BeefTalk: Pausing to ponder the future of beef |

BeefTalk: Pausing to ponder the future of beef

Kris Ringwall, Beef Specialist, NDSU Extension Service

In a broad sense, cattle production includes the grass, cow and beef industries. The grass industry accepts harsh environments, the cow industry tries to avoid harsh environments and the beef industry tries to design away harsh environments.

If one keeps score, there is no and should not be an apparent winner. One thing is for sure: The cow is a ruminant designed to flourish on material humans cannot eat.

Swine or poultry compete directly for food sources humans consume. The cow does not compete directly, but when grain was relatively inexpensive, the cattle industry has competed for the same grain that swine, poultry and humans consume.

As one searches for a reason to produce beef, maintain cows or manage grass, remember how recent decades have twisted the future of beef. This is precisely why some time needs to be spent pausing and pondering.

If one broadens the grass world to forage or even include all plants, there has been considerable time spent on seed yield and less effort on forage yield. As plants are selected genetically or managerially to maximize seed production, edible nutritional products maintained in the leaves and stems may be minimized. This has resulted in decreased forage quality and limited forage acceptability as a grazing plant. Plants that fail to be the best yielding are discarded.

Perhaps a few may have caught the eye of a breeder and been set aside for later evaluation or a plant may have been picked up for inclusion in a forage breeding program, but there has not been a concentrated effort to improve forage plants.

In 2010, the Dickinson Research Extension Center evaluated 33 barley, 50 durum, 49 hard red spring wheat, 33 oat, 22 winter wheat and 20 white spring wheat varieties. The center also conducted variety trials on nontraditional crops. These included 15 varieties of peas, nine winter rye, three winter speltz, eight emmer, 10 potato and three winter triticale varieties. Where are the forage plant evaluations?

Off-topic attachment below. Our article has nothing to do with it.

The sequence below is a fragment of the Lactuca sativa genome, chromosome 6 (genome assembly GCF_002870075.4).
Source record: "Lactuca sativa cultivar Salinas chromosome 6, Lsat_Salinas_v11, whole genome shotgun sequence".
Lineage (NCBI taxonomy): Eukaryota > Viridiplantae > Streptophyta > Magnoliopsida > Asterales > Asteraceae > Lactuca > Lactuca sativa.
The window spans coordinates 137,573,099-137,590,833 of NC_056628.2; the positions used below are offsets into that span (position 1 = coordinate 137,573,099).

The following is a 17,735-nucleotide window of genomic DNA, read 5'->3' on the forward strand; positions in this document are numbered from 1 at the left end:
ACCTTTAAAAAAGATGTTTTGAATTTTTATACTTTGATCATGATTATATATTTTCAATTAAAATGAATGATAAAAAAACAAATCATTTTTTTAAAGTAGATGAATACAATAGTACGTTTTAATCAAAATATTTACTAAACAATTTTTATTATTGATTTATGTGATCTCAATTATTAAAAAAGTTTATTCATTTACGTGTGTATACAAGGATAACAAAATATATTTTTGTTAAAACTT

This reality places the discussion of the future of beef in a dilemma. Is that future constrained by the current anticipation or expectations of crops or is that future independent of the status of crops?

Recently, I attended two meetings. The first meeting reflected on having a strong business sense and doing managerial fine-tuning. In the future, the beef industry will utilize more business planning and expanded markets.

Profitable beef means utilizing key financial tools integrated with managerial flexibility. As a low-margin business, beef managers need to excel in working with tight margins and have standard operating procedures guiding daily production.

The second meeting placed the beef business as a grass-based business. Business planning was noted, but low inputs were seen as a key to success.

Proper grass utilization means assuring good soil returns a cash crop of beef and builds land equity. Is the future of beef a residual, low-margin side business of crop agriculture or is the future of beef a residual, low-input side business of grassland agriculture? Does the beef business measure inputs and outputs while producing a food product recognized for its nutritional value and eating pleasure?

All three realities exist. Operators involved in the different phases of the beef industry become very adamant that their approach is right. The beef industry is big and all can exist. However, what is the future of the beef business?

The beef business is not and will not be a simple business with cookie-cutter solutions. The business will remain hard work that has low margins and low inputs.

Excess inputs will not work. Excess regulation will not work. Excess overhead will not work. Excess employees will not work. So what will work? I am going to keep pondering.

May you find all your ear tags.

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